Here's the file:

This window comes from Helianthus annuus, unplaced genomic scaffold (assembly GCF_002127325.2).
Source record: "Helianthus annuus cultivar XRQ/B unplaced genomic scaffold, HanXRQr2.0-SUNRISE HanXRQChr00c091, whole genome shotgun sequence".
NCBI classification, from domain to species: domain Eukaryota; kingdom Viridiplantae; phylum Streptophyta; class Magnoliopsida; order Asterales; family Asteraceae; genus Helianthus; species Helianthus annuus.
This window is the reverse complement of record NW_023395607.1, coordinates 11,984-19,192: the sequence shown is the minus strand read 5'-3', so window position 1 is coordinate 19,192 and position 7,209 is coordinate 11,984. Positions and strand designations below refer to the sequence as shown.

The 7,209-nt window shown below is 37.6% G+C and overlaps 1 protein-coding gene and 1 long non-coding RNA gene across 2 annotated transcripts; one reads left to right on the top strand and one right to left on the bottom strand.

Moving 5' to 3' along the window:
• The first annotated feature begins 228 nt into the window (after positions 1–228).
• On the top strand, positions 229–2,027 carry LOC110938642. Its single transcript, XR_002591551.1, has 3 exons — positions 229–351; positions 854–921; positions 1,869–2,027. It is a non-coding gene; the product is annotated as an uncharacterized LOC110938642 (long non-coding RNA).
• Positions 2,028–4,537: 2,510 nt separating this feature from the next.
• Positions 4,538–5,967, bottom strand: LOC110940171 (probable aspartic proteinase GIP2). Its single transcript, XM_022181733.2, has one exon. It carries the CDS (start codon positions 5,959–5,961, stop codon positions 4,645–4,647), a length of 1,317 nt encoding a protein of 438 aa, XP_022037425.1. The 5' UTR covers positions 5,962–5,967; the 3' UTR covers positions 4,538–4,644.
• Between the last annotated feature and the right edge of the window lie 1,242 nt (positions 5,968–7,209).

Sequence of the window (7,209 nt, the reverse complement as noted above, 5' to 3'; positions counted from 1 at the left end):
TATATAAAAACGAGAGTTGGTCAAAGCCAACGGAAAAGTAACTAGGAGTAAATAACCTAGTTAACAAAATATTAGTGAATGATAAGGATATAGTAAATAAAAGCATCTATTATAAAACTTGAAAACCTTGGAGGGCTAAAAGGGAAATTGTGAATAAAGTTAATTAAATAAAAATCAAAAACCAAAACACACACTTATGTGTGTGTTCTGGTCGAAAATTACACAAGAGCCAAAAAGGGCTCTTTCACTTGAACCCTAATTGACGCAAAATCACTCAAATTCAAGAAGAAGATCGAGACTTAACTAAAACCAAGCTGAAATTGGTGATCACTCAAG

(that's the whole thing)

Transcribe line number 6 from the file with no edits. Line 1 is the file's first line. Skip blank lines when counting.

Moving 5' to 3' along the window: